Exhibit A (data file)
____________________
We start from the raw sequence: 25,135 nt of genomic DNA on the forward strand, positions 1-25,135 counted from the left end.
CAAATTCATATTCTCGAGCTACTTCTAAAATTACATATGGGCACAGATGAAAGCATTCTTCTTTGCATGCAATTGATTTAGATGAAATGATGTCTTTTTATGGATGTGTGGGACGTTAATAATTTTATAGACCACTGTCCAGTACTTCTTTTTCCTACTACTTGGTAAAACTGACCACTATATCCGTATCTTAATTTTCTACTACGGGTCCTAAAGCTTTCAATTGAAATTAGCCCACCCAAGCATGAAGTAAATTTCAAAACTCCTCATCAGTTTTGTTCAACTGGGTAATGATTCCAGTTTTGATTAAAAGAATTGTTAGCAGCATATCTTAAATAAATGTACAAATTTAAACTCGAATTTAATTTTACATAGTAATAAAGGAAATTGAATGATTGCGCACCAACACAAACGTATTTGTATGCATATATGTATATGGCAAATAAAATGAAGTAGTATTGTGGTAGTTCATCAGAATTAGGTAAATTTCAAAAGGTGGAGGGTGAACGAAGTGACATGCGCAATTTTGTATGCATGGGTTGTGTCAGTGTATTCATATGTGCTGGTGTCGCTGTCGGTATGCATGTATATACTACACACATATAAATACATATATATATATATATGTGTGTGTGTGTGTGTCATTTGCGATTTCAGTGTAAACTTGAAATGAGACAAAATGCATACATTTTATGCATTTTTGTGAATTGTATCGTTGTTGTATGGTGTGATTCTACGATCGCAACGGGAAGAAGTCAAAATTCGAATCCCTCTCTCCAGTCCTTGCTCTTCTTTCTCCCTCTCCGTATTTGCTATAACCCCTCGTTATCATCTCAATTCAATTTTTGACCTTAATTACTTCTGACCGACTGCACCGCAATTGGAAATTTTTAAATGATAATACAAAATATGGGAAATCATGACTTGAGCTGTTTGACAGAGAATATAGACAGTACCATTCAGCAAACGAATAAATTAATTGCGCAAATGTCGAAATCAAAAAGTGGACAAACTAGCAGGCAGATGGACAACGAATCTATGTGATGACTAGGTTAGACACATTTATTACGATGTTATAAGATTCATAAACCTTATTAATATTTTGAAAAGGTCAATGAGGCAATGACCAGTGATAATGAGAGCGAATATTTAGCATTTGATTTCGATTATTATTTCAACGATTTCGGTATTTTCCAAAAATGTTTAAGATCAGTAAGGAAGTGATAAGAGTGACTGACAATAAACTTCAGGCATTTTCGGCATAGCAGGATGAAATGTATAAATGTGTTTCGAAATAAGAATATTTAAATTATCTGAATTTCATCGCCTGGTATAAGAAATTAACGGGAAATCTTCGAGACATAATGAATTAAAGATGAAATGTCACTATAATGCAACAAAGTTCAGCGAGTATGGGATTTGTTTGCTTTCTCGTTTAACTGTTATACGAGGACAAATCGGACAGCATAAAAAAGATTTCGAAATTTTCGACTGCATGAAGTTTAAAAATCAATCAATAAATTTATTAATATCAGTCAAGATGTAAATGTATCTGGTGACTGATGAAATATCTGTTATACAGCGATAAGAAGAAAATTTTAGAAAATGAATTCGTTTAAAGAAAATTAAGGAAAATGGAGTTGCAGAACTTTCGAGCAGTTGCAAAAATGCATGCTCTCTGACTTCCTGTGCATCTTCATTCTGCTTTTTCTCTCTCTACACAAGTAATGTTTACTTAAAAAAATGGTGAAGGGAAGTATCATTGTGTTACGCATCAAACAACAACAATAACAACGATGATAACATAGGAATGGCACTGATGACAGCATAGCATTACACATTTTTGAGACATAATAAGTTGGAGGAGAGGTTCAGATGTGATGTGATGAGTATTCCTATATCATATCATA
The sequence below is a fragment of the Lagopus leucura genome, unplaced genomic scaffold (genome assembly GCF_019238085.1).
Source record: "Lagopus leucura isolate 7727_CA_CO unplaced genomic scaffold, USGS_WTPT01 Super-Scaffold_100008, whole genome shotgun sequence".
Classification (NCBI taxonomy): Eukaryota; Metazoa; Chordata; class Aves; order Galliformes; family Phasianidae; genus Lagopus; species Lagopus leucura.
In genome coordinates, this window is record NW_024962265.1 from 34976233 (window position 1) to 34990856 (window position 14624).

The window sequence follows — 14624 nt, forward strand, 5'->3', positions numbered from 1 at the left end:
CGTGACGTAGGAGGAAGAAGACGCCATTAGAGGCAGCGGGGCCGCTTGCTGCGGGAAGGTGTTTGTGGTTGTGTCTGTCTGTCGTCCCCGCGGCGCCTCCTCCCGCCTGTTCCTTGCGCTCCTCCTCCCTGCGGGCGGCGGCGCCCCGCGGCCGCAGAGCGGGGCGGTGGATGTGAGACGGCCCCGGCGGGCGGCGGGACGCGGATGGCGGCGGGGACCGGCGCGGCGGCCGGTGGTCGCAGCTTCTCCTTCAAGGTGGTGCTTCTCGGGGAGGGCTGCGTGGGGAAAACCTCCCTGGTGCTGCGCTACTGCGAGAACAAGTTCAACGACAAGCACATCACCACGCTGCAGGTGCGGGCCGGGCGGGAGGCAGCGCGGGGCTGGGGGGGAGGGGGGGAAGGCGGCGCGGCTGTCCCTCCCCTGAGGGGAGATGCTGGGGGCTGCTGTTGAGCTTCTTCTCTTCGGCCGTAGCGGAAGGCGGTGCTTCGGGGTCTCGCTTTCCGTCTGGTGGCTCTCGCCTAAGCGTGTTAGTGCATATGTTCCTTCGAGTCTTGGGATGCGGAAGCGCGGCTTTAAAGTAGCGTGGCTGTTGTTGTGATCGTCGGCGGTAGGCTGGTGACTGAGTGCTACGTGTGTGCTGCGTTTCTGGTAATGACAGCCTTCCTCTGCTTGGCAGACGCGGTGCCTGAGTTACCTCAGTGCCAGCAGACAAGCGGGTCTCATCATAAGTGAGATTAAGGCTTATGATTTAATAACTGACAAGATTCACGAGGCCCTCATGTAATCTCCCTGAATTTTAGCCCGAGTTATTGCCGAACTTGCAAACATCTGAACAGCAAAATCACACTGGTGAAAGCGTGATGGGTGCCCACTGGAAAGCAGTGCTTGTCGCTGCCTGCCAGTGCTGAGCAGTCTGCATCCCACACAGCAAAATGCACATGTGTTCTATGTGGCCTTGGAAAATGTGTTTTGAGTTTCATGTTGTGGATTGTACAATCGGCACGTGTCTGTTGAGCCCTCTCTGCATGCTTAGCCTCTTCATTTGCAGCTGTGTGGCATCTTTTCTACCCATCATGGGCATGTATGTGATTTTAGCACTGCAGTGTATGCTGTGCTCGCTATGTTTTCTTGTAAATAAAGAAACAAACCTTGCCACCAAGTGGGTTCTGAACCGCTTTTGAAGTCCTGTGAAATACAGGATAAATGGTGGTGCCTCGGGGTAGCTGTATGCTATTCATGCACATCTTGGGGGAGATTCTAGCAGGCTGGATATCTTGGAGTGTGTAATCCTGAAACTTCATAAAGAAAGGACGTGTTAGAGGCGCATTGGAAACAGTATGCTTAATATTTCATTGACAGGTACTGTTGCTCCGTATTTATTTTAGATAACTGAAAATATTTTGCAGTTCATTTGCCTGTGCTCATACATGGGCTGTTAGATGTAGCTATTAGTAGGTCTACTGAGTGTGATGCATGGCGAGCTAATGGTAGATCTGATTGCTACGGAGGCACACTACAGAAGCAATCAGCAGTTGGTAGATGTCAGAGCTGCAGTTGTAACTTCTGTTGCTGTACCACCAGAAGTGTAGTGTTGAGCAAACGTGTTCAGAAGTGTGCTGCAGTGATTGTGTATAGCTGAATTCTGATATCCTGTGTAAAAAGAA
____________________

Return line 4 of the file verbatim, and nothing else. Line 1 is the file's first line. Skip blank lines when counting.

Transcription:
Source record: "Lagopus leucura isolate 7727_CA_CO unplaced genomic scaffold, USGS_WTPT01 Super-Scaffold_100008, whole genome shotgun sequence".